- Yemen defense ministry rocked by suicide bomber, gunfire
- Hack attack: 2 million Facebook, Twitter passwords stolen
- Mystery deepens over radioactive cobalt-60 stolen in Mexico
- No mas: Principal bans Spanish language in intercom announcement
- Hacking software could put ‘zombie drone army’ in user’s hands
- Support for stricter gun laws drops: poll
- 10 whales dead, 41 others stranded in Everglades
- John Boehner faces bipartisan pressure to allow gay-rights vote
- Martin Bashir resigns from MSNBC over ‘ill-judged’ comments about Sarah Palin
- Rep. Duncan Hunter: While Obama prays for Iranian change, U.S. should ready its nukes
Peter Suderman’s Top 10 movies of 2011
It was a year that saw the eighth and final film in the “Harry Potter” saga, and the guys from “The Hangover” go on another binge — only to get run over by a bunch of bridesmaids. The Muppets and the Smurfs came out of retirement. George Clooney double-dipped, running for president in “The Ides of March” and trying to keep his family together in “The Descendants.” And Lars von Trier destroyed the world in “Melancholia.” Martin Scorsese dabbled in 3-D, silent film made a comeback, and, predictably, there were plenty of sequels from which to choose, from “Cars 2” to “Sherlock Holmes” and “Mission: Impossible.” our film critics sift through the year’s releases and offer their 10 favorite movies of 2011.
This brutal, brilliant neo-noir is part love letter to Los Angeles, part arch action-movie riff, and nearly perfect. Alternately gorgeous and horrific, enthralling and enraging, it’s a scuzzy, visceral American B-movie skewed through the prism of an ironic European indie film, and it pulls no punches. Ryan Gosling’s nameless stunt driver emanates iconic movie cool, while Albert Brooks does a subtly ferocious turn as a reluctant but ultimately ruthless villain. Director Nicolas Winding Refn, meanwhile, has no such qualms. He lulls viewers with an ‘80s retro soundtrack, then rattles them with gunshots and gore — punctuating dreamy music-video montages with sneak attacks of shocking violence. It's art, it’s pulp, it’s both; indeed, the reason it works so well is because Mr. Refn sees no distinction between the two.
2. “Tree of Life”
Director Terrence Malick’s contemplative big-screen tone-poem is all sensation, but what a feeling it is. The movie splits its time between intimate scenes of family life in rural 1950s Texas and grandly imagined depictions of Earth’s creation, from the big bang to the age of dinosaurs. Mr. Malick’s ambitions are as expansive as his themes: life, death, family, the nature and origin of the universe. What’s even more impressive is that he pulls it off — it often seems more like an implanted memory than a movie. This is cinema as poetry and prayer, and “Tree of Life” is as beautiful and moving as the best of either.
As niche movie genres go, “bureaucratic procedural” probably doesn’t sound all that thrilling. But director Steven Soderbergh makes the minutiae of disaster management riveting in “Contagion,” a crisp thriller that asks (and answers) a deceptively simple “What if?” with almost creepy clinical precision. Indeed, it’s the rare movie that’s not merely content to show viewers what’s happening but also bothers to explain how. This understated hypothetical about the real-world effects of an unstoppable virus has the distance and detail of an eye-opening reported nonfiction magazine article, and the plausible doomsday imagination of an apocalyptic novel.
4. “The Girl With the Dragon Tattoo”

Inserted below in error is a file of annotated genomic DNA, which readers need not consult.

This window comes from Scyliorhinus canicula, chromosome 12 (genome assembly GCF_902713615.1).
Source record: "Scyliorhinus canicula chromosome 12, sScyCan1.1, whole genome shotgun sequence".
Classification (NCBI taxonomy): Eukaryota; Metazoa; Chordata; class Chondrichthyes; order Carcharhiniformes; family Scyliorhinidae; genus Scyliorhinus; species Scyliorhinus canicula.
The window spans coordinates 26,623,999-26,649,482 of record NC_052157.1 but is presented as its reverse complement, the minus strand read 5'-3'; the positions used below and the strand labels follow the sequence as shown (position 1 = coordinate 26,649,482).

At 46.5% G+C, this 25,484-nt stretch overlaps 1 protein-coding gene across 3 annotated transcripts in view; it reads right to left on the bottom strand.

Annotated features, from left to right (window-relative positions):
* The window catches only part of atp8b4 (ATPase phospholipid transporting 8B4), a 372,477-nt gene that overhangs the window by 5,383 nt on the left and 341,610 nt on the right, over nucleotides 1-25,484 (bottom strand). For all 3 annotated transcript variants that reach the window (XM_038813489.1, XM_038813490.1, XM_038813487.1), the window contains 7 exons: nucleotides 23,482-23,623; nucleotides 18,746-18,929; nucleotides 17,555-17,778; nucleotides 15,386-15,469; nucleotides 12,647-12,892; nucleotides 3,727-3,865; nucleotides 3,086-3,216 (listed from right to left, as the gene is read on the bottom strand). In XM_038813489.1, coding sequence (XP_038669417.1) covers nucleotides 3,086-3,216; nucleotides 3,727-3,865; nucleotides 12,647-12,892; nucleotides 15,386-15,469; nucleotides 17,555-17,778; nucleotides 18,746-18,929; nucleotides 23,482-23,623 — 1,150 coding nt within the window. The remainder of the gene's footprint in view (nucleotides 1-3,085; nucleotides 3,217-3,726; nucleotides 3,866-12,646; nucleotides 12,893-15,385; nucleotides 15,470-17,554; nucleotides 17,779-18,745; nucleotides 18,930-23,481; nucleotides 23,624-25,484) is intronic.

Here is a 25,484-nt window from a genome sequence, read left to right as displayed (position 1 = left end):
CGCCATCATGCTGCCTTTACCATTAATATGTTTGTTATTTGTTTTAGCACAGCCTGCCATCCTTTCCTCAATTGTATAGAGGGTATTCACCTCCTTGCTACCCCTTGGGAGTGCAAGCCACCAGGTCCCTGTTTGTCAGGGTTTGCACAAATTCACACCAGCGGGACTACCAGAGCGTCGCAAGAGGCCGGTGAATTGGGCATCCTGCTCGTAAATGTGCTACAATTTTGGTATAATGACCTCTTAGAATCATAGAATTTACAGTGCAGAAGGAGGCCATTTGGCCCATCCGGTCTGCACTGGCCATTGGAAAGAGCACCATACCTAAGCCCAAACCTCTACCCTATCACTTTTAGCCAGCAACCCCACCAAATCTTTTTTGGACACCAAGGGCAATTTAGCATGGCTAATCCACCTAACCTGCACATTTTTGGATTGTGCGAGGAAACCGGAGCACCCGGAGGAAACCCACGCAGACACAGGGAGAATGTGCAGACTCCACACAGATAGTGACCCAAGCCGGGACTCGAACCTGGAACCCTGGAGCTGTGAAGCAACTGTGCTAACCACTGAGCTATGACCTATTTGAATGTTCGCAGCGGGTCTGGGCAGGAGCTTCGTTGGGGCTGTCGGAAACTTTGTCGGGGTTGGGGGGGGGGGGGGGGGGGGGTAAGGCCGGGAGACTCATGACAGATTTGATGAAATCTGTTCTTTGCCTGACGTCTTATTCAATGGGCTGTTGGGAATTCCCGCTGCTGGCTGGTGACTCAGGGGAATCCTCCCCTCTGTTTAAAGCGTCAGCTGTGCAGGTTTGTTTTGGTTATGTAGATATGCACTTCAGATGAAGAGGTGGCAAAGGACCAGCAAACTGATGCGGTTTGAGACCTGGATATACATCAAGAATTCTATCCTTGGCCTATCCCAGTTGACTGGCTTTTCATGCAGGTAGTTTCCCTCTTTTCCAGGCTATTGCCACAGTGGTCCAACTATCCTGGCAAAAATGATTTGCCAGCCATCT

Director David Fincher’s perfectionism is put to the test in this slick, grim adaptation of Swedish author Stieg Larsson’s internationally best-selling thriller about an island-bound serial killer, a muckraking journalist and an anti-social hacker-punk. The source material was messily written and slathered in slapdash sensationalism. Mr. Fincher’s chilly update is still plenty salacious — a midfilm rape sequence offers what is probably the year’s least pleasant movie memory — but cleans up most of Larsson’s messiness through sheer stylistic determination, successfully transforming the trashy book into a classy movie.
A baseball movie for people who don’t care about baseball, “Moneyball” manages a neat trick: It's a passionate, romantic sports movie about an individual who stubbornly refuses to follow his passions, or be ruled by the romance of his game.
6. “Source Code”
A wonky, high-concept sci-fi short story disguised as a modest action thriller, “Source Code” succeeds because it’s smart enough never to let its considerable brains overwhelm its even bigger heart.
7. “Rise of the Planet of the Apes”
In this reboot/prequel, Andy Serkis gives the year’s most memorable performance, but you can’t even see his face: As a digitally enhanced, superintelligent ape, he steals this already great movie from his co-stars.
- Inside China: Nuclear submarines capable of widespread attack on U.S.
- Apple wins facial recognition patent for iPhone 6
- 'Harry Potter' and 'Hunger Games' fans debate over political messages in films
- Democratic infighting erupts with squabble over entitlements
- Young and healthy millennials create risky imbalance by shunning Obamacare
- Obamas call to close Vatican embassy is 'slap in the face' to Roman Catholics
- Allen West warns Obamas backdoor gun control is moving forward
- Kill team: Obama war chiefs widen drone death zones
- Susan Rice slams Russia, China on human rights
- U.S. debt jumps a record $328 billion tops $17 trillion for first time
Independent voices from the The Washington Times Communities
The Constitution: Every issue, every time. No exceptions, no excuses. And how to get from here to there.
A libertarian look at breaking news and political trends by author Tom Mullen.
A stat-head’s outlook, direct from his worn in couch cushion.
Playing Through covers the world of PGA golf, as well as tips your the average golfer to play better.